The list for Dark Mirror appears to be quite simple—you can basically earn them all by finishing the game. The trophies in Ape Academy 2 appear to be a little more complicated, requiring you to complete particular objectives in card battles and advance to specified rankings. Nonetheless, it doesn’t seem too difficult, so we’re looking at a couple of quite simple platinums.
Ridge Racer: Type 4 is this month’s other premium classic game; sadly, it does not offer trophies. But it makes up for it by being a complete banger.
However, will you be obtaining some of these trophies with a nostalgic flavor?
Beautiful New Book Teaches About the Art of Horizon Forbidden West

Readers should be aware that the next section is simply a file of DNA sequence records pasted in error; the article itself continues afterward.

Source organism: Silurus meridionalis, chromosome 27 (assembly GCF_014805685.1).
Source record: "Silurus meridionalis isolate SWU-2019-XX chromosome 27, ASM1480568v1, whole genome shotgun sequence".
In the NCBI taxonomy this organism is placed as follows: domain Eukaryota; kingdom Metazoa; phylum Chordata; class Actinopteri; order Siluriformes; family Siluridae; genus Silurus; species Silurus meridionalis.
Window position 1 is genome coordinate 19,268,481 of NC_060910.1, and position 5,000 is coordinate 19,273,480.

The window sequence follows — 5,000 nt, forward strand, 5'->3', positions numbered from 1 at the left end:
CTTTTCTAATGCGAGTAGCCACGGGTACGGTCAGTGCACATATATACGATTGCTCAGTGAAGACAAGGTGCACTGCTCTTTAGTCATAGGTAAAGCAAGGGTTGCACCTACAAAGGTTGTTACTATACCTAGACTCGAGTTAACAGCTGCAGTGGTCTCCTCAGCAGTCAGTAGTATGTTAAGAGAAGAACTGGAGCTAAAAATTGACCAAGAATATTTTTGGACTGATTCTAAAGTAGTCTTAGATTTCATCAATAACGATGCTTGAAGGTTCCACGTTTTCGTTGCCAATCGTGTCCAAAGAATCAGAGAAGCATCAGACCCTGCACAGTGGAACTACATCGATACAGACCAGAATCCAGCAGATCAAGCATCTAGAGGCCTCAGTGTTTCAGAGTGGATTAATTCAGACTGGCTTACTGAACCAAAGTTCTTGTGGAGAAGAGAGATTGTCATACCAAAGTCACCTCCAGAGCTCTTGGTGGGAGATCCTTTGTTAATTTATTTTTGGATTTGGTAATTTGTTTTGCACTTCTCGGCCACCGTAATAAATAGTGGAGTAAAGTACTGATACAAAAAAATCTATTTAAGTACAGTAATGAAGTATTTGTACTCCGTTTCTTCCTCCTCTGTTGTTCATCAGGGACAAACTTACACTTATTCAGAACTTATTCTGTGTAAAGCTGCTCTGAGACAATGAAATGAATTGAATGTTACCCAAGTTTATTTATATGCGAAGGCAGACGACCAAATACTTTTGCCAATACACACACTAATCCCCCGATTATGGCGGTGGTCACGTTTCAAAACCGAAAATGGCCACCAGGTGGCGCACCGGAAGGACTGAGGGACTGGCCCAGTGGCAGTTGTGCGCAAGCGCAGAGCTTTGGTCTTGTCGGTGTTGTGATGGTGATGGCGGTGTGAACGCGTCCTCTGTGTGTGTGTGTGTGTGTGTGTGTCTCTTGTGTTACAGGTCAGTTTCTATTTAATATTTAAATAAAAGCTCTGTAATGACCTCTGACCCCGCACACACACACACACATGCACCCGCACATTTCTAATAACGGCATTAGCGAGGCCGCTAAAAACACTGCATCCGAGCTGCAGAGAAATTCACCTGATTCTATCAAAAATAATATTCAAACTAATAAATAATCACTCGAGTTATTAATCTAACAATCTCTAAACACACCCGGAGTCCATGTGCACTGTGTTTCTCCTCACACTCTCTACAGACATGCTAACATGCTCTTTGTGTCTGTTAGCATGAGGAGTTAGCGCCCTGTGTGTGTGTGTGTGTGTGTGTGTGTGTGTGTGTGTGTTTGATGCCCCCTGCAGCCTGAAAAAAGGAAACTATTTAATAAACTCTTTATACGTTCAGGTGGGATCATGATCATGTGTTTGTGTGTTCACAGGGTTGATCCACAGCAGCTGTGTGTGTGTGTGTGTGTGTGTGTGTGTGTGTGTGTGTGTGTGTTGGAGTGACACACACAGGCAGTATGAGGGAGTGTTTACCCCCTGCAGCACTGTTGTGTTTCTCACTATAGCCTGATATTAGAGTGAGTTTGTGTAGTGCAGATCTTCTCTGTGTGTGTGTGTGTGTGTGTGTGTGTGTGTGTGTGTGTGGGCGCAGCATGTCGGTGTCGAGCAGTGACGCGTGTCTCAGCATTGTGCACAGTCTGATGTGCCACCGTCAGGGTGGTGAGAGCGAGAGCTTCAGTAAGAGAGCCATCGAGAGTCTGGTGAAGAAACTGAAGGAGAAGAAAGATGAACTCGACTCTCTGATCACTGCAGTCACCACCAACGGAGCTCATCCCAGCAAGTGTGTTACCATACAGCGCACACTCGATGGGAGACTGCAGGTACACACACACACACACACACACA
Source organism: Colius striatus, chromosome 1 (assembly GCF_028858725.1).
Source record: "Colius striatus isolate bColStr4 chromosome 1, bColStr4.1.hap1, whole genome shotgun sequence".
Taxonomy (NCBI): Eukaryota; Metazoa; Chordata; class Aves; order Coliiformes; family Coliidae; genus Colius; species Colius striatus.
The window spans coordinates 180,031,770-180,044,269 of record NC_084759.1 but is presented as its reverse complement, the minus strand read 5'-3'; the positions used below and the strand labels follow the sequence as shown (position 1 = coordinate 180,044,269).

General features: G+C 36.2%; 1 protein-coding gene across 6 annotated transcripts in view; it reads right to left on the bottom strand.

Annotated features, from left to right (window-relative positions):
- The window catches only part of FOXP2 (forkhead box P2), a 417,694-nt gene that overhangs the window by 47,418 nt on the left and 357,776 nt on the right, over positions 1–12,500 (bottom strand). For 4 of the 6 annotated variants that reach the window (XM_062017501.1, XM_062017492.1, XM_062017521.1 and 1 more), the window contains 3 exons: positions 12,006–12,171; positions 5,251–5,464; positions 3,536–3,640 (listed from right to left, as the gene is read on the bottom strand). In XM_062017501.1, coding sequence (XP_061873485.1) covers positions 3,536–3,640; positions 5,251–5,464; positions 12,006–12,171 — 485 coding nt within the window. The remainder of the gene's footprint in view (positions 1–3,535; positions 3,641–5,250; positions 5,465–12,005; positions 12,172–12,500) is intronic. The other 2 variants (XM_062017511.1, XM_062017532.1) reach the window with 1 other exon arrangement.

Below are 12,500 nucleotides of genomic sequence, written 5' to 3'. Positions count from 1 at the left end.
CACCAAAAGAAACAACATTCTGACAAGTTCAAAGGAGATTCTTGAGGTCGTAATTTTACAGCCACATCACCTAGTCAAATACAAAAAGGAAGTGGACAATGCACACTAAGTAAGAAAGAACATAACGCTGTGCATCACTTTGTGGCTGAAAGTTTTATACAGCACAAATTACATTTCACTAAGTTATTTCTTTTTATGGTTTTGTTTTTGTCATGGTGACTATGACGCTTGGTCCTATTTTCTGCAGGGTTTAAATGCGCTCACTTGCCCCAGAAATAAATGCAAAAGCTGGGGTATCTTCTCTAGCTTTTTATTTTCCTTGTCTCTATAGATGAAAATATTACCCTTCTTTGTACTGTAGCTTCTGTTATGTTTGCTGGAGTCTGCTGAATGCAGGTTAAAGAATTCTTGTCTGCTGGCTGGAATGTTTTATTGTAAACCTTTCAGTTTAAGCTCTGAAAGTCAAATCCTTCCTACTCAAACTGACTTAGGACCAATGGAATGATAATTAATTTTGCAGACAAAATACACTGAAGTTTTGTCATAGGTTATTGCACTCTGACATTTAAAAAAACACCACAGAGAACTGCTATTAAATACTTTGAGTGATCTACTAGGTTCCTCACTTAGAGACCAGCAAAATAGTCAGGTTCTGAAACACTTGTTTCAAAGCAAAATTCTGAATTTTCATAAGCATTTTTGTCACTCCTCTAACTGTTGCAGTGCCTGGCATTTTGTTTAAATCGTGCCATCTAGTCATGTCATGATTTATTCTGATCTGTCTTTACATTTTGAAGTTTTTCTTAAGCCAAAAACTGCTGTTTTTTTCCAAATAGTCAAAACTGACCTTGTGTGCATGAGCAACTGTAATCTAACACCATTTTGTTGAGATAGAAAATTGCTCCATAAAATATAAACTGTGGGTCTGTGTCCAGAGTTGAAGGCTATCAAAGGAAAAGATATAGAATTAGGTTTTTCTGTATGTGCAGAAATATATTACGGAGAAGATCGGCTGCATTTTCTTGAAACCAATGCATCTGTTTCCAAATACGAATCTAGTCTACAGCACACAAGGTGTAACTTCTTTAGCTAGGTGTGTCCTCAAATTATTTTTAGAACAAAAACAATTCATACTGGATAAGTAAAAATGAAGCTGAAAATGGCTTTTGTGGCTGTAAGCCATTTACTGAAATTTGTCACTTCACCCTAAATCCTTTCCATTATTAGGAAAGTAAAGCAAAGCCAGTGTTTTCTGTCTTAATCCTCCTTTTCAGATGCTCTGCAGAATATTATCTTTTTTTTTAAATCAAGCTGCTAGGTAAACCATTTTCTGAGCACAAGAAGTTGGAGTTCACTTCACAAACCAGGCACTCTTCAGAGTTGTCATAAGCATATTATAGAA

This year, Sony produced some truly outstanding work, releasing four high-profile games on the PS5 and PS4 (not to mention the numerous PC ports). The earliest of these, Horizon Forbidden West, arrived in February of 2022 and got the year off to a strong start. One of Aloy’s sophomore journey’s greatest strengths, among the many other things we like about it, is its excellent art direction. The Art of Horizon Forbidden West allows you to now delve deeply into the game’s visuals.
This coffee table book, which was published by Dark Horse Books, contains 200 pages of concept art and developer commentary. It provides an inside look at the process used to develop engaging characters and settings, and Forbidden West is certainly not lacking in either.
There will be two editions of the book: standard and deluxe. Both are hardback books, with the deluxe edition having pages with metallic edges and a unique slipcase. These are now up for pre-order and will go on sale on April 25, 2023.